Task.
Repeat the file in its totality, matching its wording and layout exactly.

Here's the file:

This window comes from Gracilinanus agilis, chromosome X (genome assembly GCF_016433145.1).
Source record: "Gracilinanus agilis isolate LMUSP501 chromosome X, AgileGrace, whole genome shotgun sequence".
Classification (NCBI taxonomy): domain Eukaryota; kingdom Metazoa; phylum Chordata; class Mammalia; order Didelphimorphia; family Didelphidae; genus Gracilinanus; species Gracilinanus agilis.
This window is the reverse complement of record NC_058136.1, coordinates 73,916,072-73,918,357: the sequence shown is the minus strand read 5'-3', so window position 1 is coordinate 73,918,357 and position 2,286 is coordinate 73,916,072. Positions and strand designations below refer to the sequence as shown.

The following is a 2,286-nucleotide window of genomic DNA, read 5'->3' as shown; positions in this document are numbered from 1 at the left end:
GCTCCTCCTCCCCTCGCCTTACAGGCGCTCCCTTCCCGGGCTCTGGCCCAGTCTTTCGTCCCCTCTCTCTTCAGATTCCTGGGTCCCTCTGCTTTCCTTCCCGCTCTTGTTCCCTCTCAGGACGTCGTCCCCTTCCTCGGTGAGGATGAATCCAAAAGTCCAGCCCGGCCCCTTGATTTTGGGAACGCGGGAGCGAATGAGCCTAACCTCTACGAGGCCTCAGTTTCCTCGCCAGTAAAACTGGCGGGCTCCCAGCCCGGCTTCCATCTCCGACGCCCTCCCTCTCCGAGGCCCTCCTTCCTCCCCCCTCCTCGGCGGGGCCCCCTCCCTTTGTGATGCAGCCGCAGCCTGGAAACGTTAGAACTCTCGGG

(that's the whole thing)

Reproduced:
This window comes from Gracilinanus agilis, chromosome X (genome assembly GCF_016433145.1).
Source record: "Gracilinanus agilis isolate LMUSP501 chromosome X, AgileGrace, whole genome shotgun sequence".
Classification (NCBI taxonomy): domain Eukaryota; kingdom Metazoa; phylum Chordata; class Mammalia; order Didelphimorphia; family Didelphidae; genus Gracilinanus; species Gracilinanus agilis.
This window is the reverse complement of record NC_058136.1, coordinates 73,916,072-73,918,357: the sequence shown is the minus strand read 5'-3', so window position 1 is coordinate 73,918,357 and position 2,286 is coordinate 73,916,072. Positions and strand designations below refer to the sequence as shown.

The following is a 2,286-nucleotide window of genomic DNA, read 5'->3' as shown; positions in this document are numbered from 1 at the left end:
GCTCCTCCTCCCCTCGCCTTACAGGCGCTCCCTTCCCGGGCTCTGGCCCAGTCTTTCGTCCCCTCTCTCTTCAGATTCCTGGGTCCCTCTGCTTTCCTTCCCGCTCTTGTTCCCTCTCAGGACGTCGTCCCCTTCCTCGGTGAGGATGAATCCAAAAGTCCAGCCCGGCCCCTTGATTTTGGGAACGCGGGAGCGAATGAGCCTAACCTCTACGAGGCCTCAGTTTCCTCGCCAGTAAAACTGGCGGGCTCCCAGCCCGGCTTCCATCTCCGACGCCCTCCCTCTCCGAGGCCCTCCTTCCTCCCCCCTCCTCGGCGGGGCCCCCTCCCTTTGTGATGCAGCCGCAGCCTGGAAACGTTAGAACTCTCGGG